Entry actions – GMIT’s First Year Experience (FYE) programme will support students making the transition to third level, and equip them with the knowledge, skills and social support to do so effectively.  FYE activities include an extended five-week induction programme, a Learning & Innovation Skills module, and peer mentoring.

Learning support actions – GMIT works with staff to ensure a teaching style that fosters high levels of student engagement leading to persistence, success and, ultimately, graduation.  Work placements are also being rolled out throughout the college.

Learner support actions - In 2014, GMIT established a Maths Learning Centre and an Academic Writing Centre, to support students on a one-to-one basis as and when they require it

Exit Actions - GMIT is working with Galway Roscommon Education Training Board (GRETB) to develop a programme for students who withdraw from GMIT due to wrong programme choice.  The programme will help students develop the skills required to succeed in college, and explore college programme options in detail.  Graduates of the programme will automatically be eligible for first year re-entry to GMIT’s degree programmes.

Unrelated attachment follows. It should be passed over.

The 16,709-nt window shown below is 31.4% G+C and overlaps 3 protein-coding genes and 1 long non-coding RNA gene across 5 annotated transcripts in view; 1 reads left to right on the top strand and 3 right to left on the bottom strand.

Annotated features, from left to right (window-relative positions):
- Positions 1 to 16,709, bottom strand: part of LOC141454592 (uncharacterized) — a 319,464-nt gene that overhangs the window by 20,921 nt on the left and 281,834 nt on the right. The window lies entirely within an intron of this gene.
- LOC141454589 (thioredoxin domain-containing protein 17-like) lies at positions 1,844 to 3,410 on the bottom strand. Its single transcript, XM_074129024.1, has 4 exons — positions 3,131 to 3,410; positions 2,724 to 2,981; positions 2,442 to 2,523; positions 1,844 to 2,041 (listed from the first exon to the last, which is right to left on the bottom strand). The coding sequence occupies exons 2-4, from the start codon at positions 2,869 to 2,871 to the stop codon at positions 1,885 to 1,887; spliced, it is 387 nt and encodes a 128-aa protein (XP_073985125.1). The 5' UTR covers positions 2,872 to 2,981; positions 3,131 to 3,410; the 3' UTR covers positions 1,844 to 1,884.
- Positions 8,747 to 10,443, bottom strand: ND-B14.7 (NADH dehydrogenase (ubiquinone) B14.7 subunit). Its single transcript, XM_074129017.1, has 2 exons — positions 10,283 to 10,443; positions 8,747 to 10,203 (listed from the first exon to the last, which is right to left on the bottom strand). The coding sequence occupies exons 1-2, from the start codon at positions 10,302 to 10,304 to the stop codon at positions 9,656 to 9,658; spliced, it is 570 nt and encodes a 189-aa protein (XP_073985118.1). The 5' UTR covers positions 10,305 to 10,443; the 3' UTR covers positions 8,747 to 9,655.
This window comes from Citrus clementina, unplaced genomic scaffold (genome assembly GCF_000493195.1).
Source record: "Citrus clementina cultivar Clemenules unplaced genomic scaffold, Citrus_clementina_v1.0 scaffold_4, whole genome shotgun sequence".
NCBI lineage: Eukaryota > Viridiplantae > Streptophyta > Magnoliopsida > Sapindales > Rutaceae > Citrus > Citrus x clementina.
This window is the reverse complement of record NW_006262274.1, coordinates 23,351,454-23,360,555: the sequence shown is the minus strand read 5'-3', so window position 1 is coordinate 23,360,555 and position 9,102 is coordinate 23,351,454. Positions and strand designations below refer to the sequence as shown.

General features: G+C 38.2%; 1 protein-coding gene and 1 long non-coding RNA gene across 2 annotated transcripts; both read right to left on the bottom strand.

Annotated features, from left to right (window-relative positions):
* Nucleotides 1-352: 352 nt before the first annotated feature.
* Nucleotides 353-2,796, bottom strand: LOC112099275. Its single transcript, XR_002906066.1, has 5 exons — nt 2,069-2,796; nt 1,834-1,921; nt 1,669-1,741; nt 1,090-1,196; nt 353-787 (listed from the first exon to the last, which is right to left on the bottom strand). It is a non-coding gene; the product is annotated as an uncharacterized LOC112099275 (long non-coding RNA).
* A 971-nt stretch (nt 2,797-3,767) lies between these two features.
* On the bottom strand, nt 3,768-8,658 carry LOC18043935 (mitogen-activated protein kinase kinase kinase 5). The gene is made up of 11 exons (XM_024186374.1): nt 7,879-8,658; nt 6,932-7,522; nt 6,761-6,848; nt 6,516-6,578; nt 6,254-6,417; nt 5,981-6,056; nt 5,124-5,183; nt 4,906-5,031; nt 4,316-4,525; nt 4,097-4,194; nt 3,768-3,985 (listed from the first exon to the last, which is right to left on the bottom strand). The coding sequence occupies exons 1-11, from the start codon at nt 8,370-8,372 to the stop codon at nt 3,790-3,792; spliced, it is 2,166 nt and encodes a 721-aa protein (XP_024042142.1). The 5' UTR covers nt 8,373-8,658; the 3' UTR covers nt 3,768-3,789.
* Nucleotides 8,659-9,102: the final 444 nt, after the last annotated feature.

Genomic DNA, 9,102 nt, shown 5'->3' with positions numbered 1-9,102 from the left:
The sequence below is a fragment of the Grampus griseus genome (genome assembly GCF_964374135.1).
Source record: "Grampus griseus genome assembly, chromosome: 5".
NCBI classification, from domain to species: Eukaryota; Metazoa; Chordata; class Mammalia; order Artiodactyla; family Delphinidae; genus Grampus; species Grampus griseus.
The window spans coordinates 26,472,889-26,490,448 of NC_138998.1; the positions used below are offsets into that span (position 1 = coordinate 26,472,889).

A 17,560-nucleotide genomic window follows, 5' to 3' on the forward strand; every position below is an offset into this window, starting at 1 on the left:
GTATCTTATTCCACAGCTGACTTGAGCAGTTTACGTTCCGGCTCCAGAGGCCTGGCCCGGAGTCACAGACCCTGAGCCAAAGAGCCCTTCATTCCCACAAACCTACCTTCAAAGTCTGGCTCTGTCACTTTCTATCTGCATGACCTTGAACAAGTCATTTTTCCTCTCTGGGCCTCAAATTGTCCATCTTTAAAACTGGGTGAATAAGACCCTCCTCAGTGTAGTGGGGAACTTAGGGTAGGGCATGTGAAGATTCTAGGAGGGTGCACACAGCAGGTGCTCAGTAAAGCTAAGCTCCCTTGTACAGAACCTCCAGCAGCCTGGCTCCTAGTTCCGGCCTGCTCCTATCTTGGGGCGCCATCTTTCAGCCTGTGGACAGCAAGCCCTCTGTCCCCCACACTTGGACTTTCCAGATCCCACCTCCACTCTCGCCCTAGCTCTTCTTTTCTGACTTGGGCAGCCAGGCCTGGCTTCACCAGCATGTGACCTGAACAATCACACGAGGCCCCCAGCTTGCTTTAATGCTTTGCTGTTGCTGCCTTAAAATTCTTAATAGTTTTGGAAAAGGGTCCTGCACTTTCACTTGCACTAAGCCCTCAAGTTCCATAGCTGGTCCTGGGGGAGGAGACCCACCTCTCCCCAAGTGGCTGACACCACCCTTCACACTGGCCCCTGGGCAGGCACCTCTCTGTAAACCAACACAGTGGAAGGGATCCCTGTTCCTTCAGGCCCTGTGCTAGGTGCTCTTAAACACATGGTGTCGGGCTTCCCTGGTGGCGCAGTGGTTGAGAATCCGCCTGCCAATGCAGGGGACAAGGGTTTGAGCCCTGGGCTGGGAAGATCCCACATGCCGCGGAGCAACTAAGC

Organisation actions – GMIT has appointed a Retention Officer who will work with academic staff to investigate and resolve the reasons for student withdrawal.

Monitoring & reporting actions – GMIT has had considerable success in improving retention in some discipline areas, and now seeks to learn from this and roll it out across other disciplines.  In addition, the Institute intends to develop a system that identifies students at risk of performing poorly or leaving their programme of study so that they may receive timely supports and programme transfer options.